Organoids: A New Cell Technology Model to Understand Zika Virus Induced Microcephaly | OMICS International
Journal of Infectious Disease and Pathology

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Organoids: A New Cell Technology Model to Understand Zika Virus Induced Microcephaly

Viroj Wiwanitkit*

Professor, Surindra Rajabhat University, Thailand

*Corresponding Author:
Viroj Wiwanitkit
Professor, Senior Expert, Surindra Rajabhat University, Thailand
Tel: 6624132436
E-mail: [email protected]

Received date: April 07, 2017; Accepted date: April 08, 2017; Published date: April 15, 2017

Citation: Wiwanitkit V (2017) Organoids: A New Cell Technology Model to Understand Zika Virus Induced Microcephaly. J Emerg Infect Dis 2:e003. doi: 10.4172/2472-4998.1000e003

Copyright: © 2017 Wiwanitkit V. This is an open-access article distributed under the terms of the Creative Commons Attribution License, which permits unrestricted use, distribution, and reproduction in any medium, provided the original author and source are credited.

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The Zika virus (ZIKV) infection is the present big problem. As a vector borne disease, this infection becomes a problem in several tropical areas around the world. The great concern is the possibility that the transplacental transmission of the pathogen can result in microcephaly child [1]. To understand the pathophysiology of microcephaly due to ZIKV infection is a very interesting topic. Adding to the report by Sakkas et al. [1], the new technology for understanding the pathophysiology of ZIKV infection should also be mentioned. In fact, there are many reports on histopathology and molecular pathology of the ZIKV virus infected cases with microcephaly [2,3]. Nevertheless, those works do not reflect the developmental pathology. The use of animal models might be partial useful, however, it cannot represent the exact process in human beings [4]. To study the developmental pathology, the use of the advanced cell technology, organoids is an interesting alternative technique. The use of brain organoids for understanding ZIKV induced microcephaly is an interesting approach. Qian et al. recently discussed “perspectives on overcoming limitations of current organoid systems for their future use in ZIKV research [5].” In fact, organoids is the new cell technology that is proposed for its advantage in assessment of pathophysiology of many medical disorders. The use for clarification on the pathogenesis of ZIKV infection is also proposed in the medical literature. Nevertheless, there are many limitations of using organoids at present. The usefulness of using organoids technology as a way to assess the pathogenesis of ZIKV induced microcephaly can be expected. Nevertheless, there should be a balanced discussion of the topic-including highlighting some of the limitations with using organoid models to understand ZIKV.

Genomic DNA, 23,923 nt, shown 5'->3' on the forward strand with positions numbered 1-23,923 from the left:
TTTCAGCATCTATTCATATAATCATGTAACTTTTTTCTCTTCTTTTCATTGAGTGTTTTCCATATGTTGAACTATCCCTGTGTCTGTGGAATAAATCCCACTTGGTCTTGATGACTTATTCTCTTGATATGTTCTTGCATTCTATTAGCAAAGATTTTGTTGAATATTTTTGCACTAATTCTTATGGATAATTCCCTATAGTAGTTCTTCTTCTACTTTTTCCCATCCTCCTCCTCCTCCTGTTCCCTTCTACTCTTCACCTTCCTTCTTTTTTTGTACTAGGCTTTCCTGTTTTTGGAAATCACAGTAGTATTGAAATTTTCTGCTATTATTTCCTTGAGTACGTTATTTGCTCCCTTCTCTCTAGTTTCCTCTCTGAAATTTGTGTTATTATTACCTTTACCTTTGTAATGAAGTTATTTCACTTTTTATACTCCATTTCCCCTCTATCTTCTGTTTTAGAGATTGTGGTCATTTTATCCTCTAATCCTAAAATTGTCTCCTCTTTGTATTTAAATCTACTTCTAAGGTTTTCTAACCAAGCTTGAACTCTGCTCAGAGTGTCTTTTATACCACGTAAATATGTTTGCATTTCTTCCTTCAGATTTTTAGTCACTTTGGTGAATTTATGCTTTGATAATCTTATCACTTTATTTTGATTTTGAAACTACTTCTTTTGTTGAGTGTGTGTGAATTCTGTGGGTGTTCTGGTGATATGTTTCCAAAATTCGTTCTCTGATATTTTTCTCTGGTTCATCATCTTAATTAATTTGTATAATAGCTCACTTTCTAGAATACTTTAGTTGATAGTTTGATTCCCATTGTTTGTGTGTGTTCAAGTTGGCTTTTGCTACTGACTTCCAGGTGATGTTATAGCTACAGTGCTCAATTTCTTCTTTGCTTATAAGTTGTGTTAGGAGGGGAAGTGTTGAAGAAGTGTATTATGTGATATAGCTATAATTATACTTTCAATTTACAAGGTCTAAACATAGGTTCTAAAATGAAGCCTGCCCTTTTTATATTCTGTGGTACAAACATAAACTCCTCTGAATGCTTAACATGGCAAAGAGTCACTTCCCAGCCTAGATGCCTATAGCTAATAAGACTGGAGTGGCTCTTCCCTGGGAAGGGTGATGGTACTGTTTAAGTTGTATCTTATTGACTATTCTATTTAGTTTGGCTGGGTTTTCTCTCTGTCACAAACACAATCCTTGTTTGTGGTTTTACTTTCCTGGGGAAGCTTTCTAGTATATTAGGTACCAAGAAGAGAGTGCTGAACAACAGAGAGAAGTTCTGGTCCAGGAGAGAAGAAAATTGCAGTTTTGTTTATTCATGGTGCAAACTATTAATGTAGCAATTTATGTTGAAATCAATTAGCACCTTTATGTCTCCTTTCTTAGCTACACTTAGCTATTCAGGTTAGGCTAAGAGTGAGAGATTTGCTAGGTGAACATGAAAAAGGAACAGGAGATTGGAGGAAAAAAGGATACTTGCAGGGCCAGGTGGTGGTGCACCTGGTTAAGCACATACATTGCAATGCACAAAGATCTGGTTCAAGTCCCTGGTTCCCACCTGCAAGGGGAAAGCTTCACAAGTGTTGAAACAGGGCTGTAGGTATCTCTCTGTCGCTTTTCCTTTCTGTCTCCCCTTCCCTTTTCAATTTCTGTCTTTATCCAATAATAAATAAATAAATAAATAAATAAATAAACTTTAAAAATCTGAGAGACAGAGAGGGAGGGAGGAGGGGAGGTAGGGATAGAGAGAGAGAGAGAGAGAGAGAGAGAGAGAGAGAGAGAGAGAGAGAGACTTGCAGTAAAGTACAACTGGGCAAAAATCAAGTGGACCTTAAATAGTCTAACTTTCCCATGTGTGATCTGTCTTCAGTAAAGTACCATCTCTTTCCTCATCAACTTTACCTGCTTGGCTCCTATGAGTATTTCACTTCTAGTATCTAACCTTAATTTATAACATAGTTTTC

The important concern is lack for the ability to assess or model the complete immunopathogenesis that might related to the ZIKV induced microcephaly. To assess the additional role of immunopathogenesis, the actual animal model is still also needed [6]. In addition, the ogranoids model might not be able to answer the epidemiological difference of ZIKV induced microcephaly in tropical America and Asia. The effect of genetic and epigenetic relating to each setting cannot be assessed by organoids study. Although organoids might clarify the pathological effect of ZIKV, it is no doubt that there will not be a final proof for the case of microcephaly since the organoids cannot be able to finally develop to the overt phenotype of microcephaly. Finally, the adverse or unwanted effect of organoids model is the topic that should not be forgoten. There is still no proof on the safety of the technology and there is a need to verify whether there is any environmental toxicology effect of the organoids model. This is a big ethical issue for this new technology [7].

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